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toms10

HMS Leopard by toms10 - 1:85 scale POF/POB

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Hello again MSW,

After finishing my first build (Constellation) by AL I finally decided on a second adventure.  I finally mustered up the courage and decided to do a scratch build of the HMS Leopard.  I had come across the plans and for a first scratch build it seemed to have all the ingredients to test my abilities.  There seemed to be plenty of information available to guide me along with my MSW friends so I went for it.

 

Naturally, I have the 50 Gun Ship book by Rif Winfield.  I took the 1:96 plans that came with it and enlarged them up to 1:85 scale.  The 1:96 was just a bit small to me.  I scaled it up to 1:72 and it was bigger than I have room for so I split the difference and ended up at 1:85... same as my Constellation.  Working in an engineering office, I have access to the CAD program Solidworks so I transferred the 1:96 measurements from the drawing to the CAD and just played with the scale until I liked it.  I have been researching, planning and drawing frames for the past month so there is not much to show at this point. Scratch building is forcing me to learn tons of information on ship building practices which is not a bad thing.

 

My plan is to build the model with both frames and bulkheads.  The reason is I want to cut away the center area of the hull on one side to show some of the Orlop and Lower deck arrangements.  I figured I have the plans/layouts so why not use them.  I will use frames in the area of the cutout and bulkheads on both ends since these areas will not be seen inside.  Below is a sketch of my thoughts.  The area inside the heavy outline will be the cut away area.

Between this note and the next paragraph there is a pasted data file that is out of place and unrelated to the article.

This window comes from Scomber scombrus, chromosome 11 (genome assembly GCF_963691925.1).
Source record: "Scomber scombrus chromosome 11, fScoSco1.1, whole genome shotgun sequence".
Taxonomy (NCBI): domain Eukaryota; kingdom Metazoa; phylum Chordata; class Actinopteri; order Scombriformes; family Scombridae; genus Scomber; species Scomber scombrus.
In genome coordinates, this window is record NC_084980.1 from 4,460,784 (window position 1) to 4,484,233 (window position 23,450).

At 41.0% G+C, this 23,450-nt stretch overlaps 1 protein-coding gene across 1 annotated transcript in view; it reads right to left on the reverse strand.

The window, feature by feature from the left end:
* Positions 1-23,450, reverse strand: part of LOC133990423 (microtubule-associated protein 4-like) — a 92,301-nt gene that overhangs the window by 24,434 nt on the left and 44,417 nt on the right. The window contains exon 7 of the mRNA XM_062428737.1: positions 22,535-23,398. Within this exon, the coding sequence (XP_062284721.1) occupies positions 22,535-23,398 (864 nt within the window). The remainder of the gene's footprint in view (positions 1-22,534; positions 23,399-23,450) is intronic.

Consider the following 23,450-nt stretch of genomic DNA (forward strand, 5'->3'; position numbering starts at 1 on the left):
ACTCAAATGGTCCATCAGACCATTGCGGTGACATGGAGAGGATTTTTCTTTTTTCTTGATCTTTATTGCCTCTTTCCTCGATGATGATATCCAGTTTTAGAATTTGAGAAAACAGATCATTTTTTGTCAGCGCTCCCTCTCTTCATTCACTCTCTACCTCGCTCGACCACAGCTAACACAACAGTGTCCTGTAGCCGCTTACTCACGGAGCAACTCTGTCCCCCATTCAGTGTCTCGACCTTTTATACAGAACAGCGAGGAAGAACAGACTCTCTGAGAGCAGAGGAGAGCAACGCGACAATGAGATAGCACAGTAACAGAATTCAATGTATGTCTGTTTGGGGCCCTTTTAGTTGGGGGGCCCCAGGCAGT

post-16252-0-95745500-1464219242.jpg

 

Here also are some pics of the frame work I am playing with now.  Band saws and belt sanders will be busy!

post-16252-0-27529400-1464219447.jpgpost-16252-0-47170900-1464219463.jpg

post-16252-0-00411400-1464219480.jpg

 

Next is to design the fore and aft bulkheads and the deadwood layout.  If I do this right, the summer when the shipyard is open as much,  will be spent designing and roughing out the skeleton.  Then when the New England winter sets in I will have plenty to keep me busy.

 

Hope you enjoy the build,

Tom

 

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Hi Tom, it's nice to see a fresh start on the Leopard. As you progress I'll be watching and learning. Many years ago when I did my first build the Bluenose Two,I would never have imagined where the possibilities could lead. I have been reading and imaginating over scratch building the Leopard. With your build I will learn. Today I happened to go over to Lowes to see what they had and was disappointed. Some Redoak and Poplar was all I found. I did find a couple of really cool tools though! I just finished the lower hull of my Sovereign and am sanding away. When I tell people what we do and the amount of time we spend they just shake their head. So as time passes you will have a dedicated follower.